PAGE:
Our neighbor, the Peacock Family Center has given us permission to repost a Thanksgiving message written by one of their teachers. Peacock provides family support and services for the greater Bainbridge Community. When we read this post in their monthly newsletter, we were struck by the wonderful reminder of gratitude. So often in our busy lives we forget to stop and simply be grateful for the many gifts that we experience every day. We share this gift with you in hopes that you too will find the time to pause and reflect on friendship, community and the simple things that add joy to your life every day.
Happy Thanksgiving, from the Grow Team!
November can be a time for quiet introspection in the form of gratitude and thankfulness, a time to look at what is around us and really appreciate the bountifulness of our lives and those whom we love. We all impact each other each and every day, and it is a good time of the year to reflect on this, and the gratitude that we have towards what is so fortunate in our lives.
At Peacock, we are always mindful of how we are thankful towards each other. It is a place of giving and nurturing and appreciating each other for this, a love that is ever-present from day to day. We add this piece to the holiday of Thanksgiving, and the result is a celebration of this sense of gratitude, for celebrations are necessary in our lives, marking milestones and happy occasions. It is good to step back from the stress that can sometimes filter into our lives in order to appreciate life’s simple gifts as we pause for a moment and give thanks to those around us who have shown us love and care. It is a universal celebration of gratitude.
Yet, one must also be mindful that Thanksgiving, while it is widely celebrated by many in the United States and Canada, including by new immigrants, it is not a holiday that is embraced by all. The story and traditions of Thanksgiving reflect the perspective of the European colonists, not the indigenous people who had already been living on the continent for many thousands of years. While Thanksgiving honors the struggle of a group who immigrated in search of a better life and religious freedom, it does not recognize what the cost was to the Native Americans they displaced.
So, how do you “celebrate” Thanksgiving in a mindful way, and how do you introduce young children to concepts of Thanksgiving without instilling prejudicial attitudes? I like to look at it as a moment in history when two groups of people who didn’t know each other sat down and shared food they had prepared. In sharing there is a peaceful quality, a way to bridge a gap between people who don’t know each other very well. I like to talk of the Native Americans in a contemporary, non-stereotypical way, and I like to talk of the Pilgrims as newcomers who needed to learn the ways of the people who had lived there for years and years and years, people who knew important things that the Pilgrims needed to learn in order to live here. Young children can relate to the kindness one shares with people they do not know, and how to learn about how to get along in a respectful framework.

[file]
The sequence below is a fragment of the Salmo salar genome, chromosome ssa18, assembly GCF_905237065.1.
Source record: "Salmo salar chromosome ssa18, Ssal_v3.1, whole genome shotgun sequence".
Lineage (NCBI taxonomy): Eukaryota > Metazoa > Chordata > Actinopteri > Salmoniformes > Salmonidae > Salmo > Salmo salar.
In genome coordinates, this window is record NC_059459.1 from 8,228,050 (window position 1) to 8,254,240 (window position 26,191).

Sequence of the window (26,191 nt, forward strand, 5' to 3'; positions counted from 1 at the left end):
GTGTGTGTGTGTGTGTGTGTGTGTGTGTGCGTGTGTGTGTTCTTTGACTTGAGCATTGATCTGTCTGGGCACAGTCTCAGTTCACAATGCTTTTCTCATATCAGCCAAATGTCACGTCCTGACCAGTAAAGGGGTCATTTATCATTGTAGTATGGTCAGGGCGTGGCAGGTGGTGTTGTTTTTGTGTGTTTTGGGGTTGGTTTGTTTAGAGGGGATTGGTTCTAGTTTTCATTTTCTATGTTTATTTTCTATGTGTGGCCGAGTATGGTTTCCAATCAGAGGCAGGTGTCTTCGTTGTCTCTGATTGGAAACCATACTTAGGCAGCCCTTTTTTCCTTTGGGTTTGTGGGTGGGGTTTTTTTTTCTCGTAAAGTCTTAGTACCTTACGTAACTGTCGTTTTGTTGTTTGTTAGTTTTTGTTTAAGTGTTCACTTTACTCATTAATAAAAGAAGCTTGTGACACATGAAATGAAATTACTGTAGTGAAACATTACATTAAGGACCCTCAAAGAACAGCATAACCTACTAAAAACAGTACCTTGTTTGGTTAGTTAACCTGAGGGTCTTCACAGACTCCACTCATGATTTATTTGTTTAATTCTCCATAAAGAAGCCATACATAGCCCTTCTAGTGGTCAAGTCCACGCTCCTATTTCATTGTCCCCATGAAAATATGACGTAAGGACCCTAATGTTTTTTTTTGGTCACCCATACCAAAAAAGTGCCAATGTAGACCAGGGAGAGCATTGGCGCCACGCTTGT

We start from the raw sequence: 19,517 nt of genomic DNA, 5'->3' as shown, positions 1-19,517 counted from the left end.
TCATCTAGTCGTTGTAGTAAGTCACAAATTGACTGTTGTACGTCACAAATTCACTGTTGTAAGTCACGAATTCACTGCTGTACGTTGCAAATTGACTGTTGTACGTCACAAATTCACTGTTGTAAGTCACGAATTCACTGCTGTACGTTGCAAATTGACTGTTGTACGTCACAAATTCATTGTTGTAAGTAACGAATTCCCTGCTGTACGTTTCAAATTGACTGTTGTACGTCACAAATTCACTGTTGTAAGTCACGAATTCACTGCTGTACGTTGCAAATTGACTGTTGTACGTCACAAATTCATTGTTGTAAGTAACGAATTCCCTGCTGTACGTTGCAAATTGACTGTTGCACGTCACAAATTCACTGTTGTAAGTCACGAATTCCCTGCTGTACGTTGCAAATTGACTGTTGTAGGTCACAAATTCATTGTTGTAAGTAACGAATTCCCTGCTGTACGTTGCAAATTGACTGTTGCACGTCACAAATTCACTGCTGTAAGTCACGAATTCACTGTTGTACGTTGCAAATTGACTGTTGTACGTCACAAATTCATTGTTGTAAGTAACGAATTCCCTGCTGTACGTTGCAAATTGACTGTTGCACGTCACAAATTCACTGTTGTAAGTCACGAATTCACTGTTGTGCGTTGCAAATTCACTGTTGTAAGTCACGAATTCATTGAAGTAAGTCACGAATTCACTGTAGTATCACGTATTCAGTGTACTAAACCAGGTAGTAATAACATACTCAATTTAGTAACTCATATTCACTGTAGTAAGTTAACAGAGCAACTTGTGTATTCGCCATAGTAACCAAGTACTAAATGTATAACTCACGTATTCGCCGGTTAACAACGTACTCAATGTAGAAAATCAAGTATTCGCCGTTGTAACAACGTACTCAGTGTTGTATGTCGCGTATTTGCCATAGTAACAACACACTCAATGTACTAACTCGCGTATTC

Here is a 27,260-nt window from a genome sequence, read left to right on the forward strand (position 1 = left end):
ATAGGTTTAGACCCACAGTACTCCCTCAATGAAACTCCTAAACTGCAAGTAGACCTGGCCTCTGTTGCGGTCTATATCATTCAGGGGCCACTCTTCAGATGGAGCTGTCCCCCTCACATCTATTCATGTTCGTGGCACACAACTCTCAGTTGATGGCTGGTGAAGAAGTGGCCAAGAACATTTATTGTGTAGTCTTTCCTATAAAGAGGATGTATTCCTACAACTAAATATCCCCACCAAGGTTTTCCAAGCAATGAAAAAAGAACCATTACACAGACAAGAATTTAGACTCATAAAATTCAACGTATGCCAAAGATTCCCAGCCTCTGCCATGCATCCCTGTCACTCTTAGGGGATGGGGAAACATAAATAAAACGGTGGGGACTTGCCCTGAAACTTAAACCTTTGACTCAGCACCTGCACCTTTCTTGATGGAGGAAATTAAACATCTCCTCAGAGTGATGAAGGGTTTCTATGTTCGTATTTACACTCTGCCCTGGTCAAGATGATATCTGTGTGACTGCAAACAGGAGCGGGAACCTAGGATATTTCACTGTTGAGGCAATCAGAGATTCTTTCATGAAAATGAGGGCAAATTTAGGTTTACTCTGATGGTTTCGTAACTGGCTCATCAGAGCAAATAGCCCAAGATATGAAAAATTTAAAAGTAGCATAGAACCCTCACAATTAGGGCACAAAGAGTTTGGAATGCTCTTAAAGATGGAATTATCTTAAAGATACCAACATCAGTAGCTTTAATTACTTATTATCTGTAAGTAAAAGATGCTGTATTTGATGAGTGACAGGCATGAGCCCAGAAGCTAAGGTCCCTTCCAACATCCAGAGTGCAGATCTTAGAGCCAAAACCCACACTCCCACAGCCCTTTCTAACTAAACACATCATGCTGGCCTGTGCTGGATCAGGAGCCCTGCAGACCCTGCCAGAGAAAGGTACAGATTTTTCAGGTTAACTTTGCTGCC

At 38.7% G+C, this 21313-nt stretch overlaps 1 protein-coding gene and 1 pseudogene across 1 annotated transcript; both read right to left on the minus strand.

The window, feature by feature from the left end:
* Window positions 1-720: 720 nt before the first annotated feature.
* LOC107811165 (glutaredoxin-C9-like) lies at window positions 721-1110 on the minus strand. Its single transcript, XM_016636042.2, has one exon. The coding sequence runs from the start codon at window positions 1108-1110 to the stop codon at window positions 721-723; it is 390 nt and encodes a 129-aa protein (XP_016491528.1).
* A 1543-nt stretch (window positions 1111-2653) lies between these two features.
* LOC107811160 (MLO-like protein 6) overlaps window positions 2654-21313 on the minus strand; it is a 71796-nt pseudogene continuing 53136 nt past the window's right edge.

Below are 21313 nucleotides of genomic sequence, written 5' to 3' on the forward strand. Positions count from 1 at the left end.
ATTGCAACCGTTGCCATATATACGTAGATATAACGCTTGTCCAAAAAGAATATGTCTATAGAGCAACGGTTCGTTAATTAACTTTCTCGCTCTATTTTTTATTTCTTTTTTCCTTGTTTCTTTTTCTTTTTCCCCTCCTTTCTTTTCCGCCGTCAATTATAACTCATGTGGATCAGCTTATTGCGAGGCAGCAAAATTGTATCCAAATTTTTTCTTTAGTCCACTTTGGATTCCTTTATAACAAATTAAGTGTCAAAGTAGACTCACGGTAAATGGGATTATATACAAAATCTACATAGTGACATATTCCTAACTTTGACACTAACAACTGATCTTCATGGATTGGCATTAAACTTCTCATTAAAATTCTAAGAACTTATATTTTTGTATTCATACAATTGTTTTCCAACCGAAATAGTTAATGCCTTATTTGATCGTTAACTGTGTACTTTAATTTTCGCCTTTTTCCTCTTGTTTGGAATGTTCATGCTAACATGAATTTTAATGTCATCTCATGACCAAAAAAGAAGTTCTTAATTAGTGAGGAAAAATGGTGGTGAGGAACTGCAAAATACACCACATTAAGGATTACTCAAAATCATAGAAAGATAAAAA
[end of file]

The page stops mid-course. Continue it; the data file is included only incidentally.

So, in 1621, when these so-called pilgrims sat down at the table with the Wampanoag at Plymouth Colony, very important things happened besides just eating. It was the background for cultural exchange, for friendship building that crossed over differences, a vital concept that we are still working on in our culture to this day.
Edward Winslow, an English leader who attended this feast in 1621 wrote a letter home to a friend describing this first Thanksgiving: “Our harvest being gotten in, our governor sent four men on fowling, that so we might after a special manner rejoice together after we had gathered the fruit of our labors. They four in one day killed as much fowl as, with the help beside, served the company almost a week. At which time..many of the Indians coming amongst us, and among the rest their greatest king Massasoit, with some ninety men, whom for three days we entertained and feasted, and they went out and killed five deer, which they brought to the plantation and bestowed on our governor, and upon the captain and others.”
Besides venison, what did they eat on that First Thanksgiving? Wild turkeys, Indian corn, goose and duck, eels and shellfish, chestnuts, walnuts, and beechnuts, beans, all kinds of squash and pumpkins, and all kinds of root vegetables. In short, for three days they feasted on food that they had harvested and hunted and carefully prepared, food that would connect two cultures and would create friendships.
Heidi Harrison, Program Supervisor. Heidi works in all of the classrooms at the Peacock Family Center, mentoring, assisting and guiding teachers in their work, supporting families, designing curriculum and arranging for field trips and community immersion. With a passion for teaching of the highest quality, a bright laugh and smile and a depth of knowledge of all things developmental, Heidi happily leads our teachers and children on their growth path.